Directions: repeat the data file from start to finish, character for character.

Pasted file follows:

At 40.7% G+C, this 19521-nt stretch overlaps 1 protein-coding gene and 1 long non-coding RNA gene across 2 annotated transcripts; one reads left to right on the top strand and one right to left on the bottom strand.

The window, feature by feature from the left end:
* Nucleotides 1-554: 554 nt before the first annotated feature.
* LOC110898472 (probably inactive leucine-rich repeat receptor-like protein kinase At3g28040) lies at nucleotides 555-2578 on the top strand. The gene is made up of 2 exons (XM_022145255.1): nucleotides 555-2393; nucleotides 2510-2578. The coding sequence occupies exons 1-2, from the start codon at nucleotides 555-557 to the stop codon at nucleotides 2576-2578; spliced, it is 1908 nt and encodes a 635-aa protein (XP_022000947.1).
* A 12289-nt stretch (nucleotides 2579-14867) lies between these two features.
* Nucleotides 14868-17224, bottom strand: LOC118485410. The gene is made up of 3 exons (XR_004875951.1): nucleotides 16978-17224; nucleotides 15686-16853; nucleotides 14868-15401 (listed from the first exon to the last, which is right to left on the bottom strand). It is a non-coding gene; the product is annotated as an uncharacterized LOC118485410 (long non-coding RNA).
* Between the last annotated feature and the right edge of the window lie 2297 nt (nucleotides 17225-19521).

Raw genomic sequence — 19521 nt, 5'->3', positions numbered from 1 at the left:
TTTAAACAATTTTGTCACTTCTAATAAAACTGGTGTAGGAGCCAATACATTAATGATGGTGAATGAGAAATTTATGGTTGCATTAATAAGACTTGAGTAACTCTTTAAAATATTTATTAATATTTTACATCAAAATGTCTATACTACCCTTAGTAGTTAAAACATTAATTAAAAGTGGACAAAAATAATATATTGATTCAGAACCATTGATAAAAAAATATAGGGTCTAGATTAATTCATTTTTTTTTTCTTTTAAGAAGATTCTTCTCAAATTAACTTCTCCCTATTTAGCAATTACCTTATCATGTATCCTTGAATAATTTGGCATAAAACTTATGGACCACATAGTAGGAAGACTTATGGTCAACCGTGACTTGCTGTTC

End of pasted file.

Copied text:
At 40.7% G+C, this 19521-nt stretch overlaps 1 protein-coding gene and 1 long non-coding RNA gene across 2 annotated transcripts; one reads left to right on the top strand and one right to left on the bottom strand.

The window, feature by feature from the left end:
* Nucleotides 1-554: 554 nt before the first annotated feature.
* LOC110898472 (probably inactive leucine-rich repeat receptor-like protein kinase At3g28040) lies at nucleotides 555-2578 on the top strand. The gene is made up of 2 exons (XM_022145255.1): nucleotides 555-2393; nucleotides 2510-2578. The coding sequence occupies exons 1-2, from the start codon at nucleotides 555-557 to the stop codon at nucleotides 2576-2578; spliced, it is 1908 nt and encodes a 635-aa protein (XP_022000947.1).
* A 12289-nt stretch (nucleotides 2579-14867) lies between these two features.
* Nucleotides 14868-17224, bottom strand: LOC118485410. The gene is made up of 3 exons (XR_004875951.1): nucleotides 16978-17224; nucleotides 15686-16853; nucleotides 14868-15401 (listed from the first exon to the last, which is right to left on the bottom strand). It is a non-coding gene; the product is annotated as an uncharacterized LOC118485410 (long non-coding RNA).
* Between the last annotated feature and the right edge of the window lie 2297 nt (nucleotides 17225-19521).

Raw genomic sequence — 19521 nt, 5'->3', positions numbered from 1 at the left:
TTTAAACAATTTTGTCACTTCTAATAAAACTGGTGTAGGAGCCAATACATTAATGATGGTGAATGAGAAATTTATGGTTGCATTAATAAGACTTGAGTAACTCTTTAAAATATTTATTAATATTTTACATCAAAATGTCTATACTACCCTTAGTAGTTAAAACATTAATTAAAAGTGGACAAAAATAATATATTGATTCAGAACCATTGATAAAAAAATATAGGGTCTAGATTAATTCATTTTTTTTTTCTTTTAAGAAGATTCTTCTCAAATTAACTTCTCCCTATTTAGCAATTACCTTATCATGTATCCTTGAATAATTTGGCATAAAACTTATGGACCACATAGTAGGAAGACTTATGGTCAACCGTGACTTGCTGTTC